Tornabuoni Arte opens its new venue in Rome with a retrospective dedicated to Lucio Fontana

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Tornabuoni Arte opens its new venue in Rome with a retrospective dedicated to Lucio Fontana
Installation view.



ROME.- Tornabuoni Arte, founded in Florence in 1981 by Roberto Casamonti, opened a new venue in Rome in via Bocca di Leone.

After the gallery’s venues in Florence (1981), Crans-Montana (1993), Milan (1995), Forte dei Marmi (2004), Tornabuoni Arte - Arte Antica (2006-2022), and Paris (2009), Tornabuoni Arte is opening a new location between Piazza di Spagna and Via Condotti.

In keeping with Tornabuoni Arte’s tradition, the inaugural exhibition is dedicated to Lucio Fontana, one of the most emblematic artists in the gallery’s history. As Roberto Casamonti recalls, ‘Many years ago I happened to read on the back of one of Fontana’s works the sentence “Today is a beautiful day to live” [...] to this day, whenever I am about to embark on a new beginning, this statement comes to mind. And especially [...] on a day that celebrates the opening of the gallery’s new branch in Rome, with an exhibition dedicated to Lucio Fontana.’

The selection on show includes more than thirty wor- ks spanning almost the entirety of the artist’s oeuvre. A journey through the different stages of Fontana’s pic- torial language, from his ceramic works from the 1930s and 1940s, including Via Crucis of 1947 - the first of three that he created, consisting of fourteen glazed ter- racotta moulds made in the Albissola factory - to the Baroque compositions from the 1950s, which saw the introduction of new elements such as stones, sand and sequins, including Concetto spaziale, L’Inferno from 1956, and finally the cuts from the 1960s.

The exhibition comes to a close with the work Concetto Spaziale, La Fine di Dio from 1963, the highest expression of the artist’s poetics and the apex of his plastic research in the spatial sense, defined by Fontana himself as the infinite, the inconceivable thing, the end of figuration, the prin- ciple of nothingness.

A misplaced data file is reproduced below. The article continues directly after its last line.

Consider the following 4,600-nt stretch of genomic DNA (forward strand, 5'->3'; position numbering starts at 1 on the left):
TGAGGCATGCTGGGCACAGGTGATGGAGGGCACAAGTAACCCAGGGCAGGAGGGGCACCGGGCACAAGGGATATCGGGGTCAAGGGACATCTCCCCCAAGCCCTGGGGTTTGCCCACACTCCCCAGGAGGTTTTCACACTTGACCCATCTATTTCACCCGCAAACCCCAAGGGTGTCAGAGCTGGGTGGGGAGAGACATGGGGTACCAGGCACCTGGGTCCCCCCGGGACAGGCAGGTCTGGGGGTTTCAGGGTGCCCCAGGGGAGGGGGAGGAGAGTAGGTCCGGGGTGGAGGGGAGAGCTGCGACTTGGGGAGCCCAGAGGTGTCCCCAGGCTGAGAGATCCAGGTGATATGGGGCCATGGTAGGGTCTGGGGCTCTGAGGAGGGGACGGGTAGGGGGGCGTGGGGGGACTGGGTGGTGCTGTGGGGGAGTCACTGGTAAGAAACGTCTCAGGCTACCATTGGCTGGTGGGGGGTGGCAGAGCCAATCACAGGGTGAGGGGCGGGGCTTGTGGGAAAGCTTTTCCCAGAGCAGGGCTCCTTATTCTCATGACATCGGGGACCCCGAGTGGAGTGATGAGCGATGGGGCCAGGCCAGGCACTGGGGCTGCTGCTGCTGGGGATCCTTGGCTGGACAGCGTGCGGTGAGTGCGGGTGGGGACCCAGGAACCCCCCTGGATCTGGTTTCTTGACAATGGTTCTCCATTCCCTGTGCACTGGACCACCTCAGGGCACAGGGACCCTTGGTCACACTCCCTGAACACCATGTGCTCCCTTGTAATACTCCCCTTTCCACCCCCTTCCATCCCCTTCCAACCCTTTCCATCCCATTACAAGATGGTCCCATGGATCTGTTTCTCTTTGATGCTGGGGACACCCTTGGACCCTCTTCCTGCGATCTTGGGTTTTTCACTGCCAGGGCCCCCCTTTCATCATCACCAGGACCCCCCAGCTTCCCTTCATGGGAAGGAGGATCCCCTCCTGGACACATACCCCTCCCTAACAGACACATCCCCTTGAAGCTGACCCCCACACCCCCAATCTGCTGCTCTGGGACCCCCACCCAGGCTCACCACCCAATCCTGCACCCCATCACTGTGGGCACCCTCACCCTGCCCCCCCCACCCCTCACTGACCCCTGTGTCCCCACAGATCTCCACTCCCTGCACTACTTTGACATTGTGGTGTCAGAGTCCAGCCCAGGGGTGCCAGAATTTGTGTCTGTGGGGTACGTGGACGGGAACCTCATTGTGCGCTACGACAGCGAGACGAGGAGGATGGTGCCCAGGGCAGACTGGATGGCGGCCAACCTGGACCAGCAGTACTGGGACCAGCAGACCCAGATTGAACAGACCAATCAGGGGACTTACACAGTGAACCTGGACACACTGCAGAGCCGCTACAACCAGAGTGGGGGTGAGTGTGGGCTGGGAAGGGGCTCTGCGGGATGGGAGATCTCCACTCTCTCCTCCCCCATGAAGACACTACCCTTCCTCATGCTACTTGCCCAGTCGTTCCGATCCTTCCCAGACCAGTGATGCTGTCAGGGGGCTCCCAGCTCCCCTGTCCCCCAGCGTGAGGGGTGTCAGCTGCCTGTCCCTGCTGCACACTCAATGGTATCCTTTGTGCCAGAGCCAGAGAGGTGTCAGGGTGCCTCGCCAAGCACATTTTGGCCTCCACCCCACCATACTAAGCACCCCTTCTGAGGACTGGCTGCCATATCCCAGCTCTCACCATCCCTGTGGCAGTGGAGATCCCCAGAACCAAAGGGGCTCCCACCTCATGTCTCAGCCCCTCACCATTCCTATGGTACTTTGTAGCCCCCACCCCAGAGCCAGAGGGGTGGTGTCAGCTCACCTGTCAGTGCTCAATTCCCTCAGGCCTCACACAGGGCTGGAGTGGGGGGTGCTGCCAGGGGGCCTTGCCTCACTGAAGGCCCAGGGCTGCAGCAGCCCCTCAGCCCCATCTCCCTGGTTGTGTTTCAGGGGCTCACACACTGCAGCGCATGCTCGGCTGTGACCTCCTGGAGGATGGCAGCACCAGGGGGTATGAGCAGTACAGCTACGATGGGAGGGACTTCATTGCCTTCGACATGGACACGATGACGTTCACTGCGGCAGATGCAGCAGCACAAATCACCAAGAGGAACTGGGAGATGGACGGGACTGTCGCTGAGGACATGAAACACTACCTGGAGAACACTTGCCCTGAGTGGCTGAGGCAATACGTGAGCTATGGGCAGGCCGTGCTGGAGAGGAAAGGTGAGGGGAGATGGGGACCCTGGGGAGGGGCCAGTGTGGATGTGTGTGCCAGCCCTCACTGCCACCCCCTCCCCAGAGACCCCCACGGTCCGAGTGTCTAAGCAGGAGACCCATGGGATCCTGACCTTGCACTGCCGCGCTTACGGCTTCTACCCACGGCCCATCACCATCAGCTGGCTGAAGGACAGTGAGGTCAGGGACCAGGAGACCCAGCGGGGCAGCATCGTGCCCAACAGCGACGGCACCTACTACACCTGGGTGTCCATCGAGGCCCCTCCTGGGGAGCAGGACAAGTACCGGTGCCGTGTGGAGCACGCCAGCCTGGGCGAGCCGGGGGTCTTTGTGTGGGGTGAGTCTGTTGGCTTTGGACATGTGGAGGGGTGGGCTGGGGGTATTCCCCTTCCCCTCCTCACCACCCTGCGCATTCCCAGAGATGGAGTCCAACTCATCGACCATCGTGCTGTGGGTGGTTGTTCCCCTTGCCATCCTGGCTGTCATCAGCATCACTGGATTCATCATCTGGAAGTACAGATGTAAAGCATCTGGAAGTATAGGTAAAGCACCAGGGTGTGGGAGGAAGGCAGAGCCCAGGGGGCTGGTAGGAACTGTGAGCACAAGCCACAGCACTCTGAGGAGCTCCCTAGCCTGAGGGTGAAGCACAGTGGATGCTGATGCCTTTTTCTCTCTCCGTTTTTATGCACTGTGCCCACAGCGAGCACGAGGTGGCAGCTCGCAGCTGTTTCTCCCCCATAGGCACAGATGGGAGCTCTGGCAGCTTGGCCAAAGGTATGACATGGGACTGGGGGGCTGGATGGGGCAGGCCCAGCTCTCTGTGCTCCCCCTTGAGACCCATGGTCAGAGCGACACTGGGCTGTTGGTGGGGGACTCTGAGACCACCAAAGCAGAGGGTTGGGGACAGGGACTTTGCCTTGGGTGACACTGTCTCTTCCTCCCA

An exhibition that Roberto Casamonti chose to dedicate to the memory of Enrico Crispolti and that benefits from the critical contribution of Luca Massimo Barbero. The exhibition is accompanied by a catalogue published by Forma Edizioni with essays by Enrico Crispolti, Luca Massimo Barbero, Gillo Dorfles as well as a handwritten document by Piero Dorazio. The Roman branch of Tornabuoni Arte is entrusted to Andrea Bizzarro’s management.




Lucio Fontana spent the first years of his life between Rosario di Santa Fe and Mi- lan, where his parents came from. He then settled in Europe in 1927.

During the 1930s, he began his artistic career as a sculptor and created works essentially made of terracotta and ceramic. Fontana quickly took part in important exhibitions, such as the Milan Triennale, the Venice Biennale and the Rome Qua- drennial.

His works were also exhibited outside Italian borders: in 1937 the artist worked in Sèvres and presented his ceramics during a solo exhibition at the Jeanne Bu- cher-Myrbor gallery in Paris.

In 1940, he fled the war in Europe and returned to Argentina where, in 1946, he laid out the principles of his artistic practice with the very first Manifiesto Blanco, a statement of Neo-Futurist poetry. He wanted to create art in keeping with its time that would embrace science and technology, and uncover a new dimension in the flat surface: the space beyond the canvas. By slashing his paintings – one of the most primitive gestures in art history – Fontana liberated the artist from the confines of the flat canvas surface and set the principles of the movement he co-founded: Spatialism.

The works Fontana created subsequently are invariably entitled “Concetto spaziale” (or “Spatial concept”). Having returned to Milan in 1947, he delved further into his Spatialist research, punching holes (buchi in Italian) into canvases, as an embodiment of space and a reminder of its infinite potential. In the following 1950s he created a series of works increasingly representative of in- formal thought: Fontana opens a path towards a search for infinity, space and spirituality with the series of the Stones, the Baroque and the chalks. In the early 1960s, Fontana fully embraced the monochrome, looking for purity and regularity in his work in order to overcome the chaos of Informal Art.

After the famous gallery owner Iris Clert dedicated two solo exhibitions to him in 1961 and in 1964, Fontana then became a promi- nent artistic figure: in 1966 he won the First Prize for painting at the 33rd edition of the Biennale of Venice while the MoMA in New York held a retrospective of his work.

He died in 1968, but posthumous exhibitions continued to follow: the Center Georges Pompidou held a remarkable retrospective in 1987 and the artist’s work was also present at the exhibition The Italian Metamorphosis at the Guggenheim in New York in 1994. Fontana remains to this day of the most famous and sought after Italian artists in the world; his work can be found in all the col- lections of the greatest museums such as the Pompidou Center, the Tate in London, the MoMA in New York.










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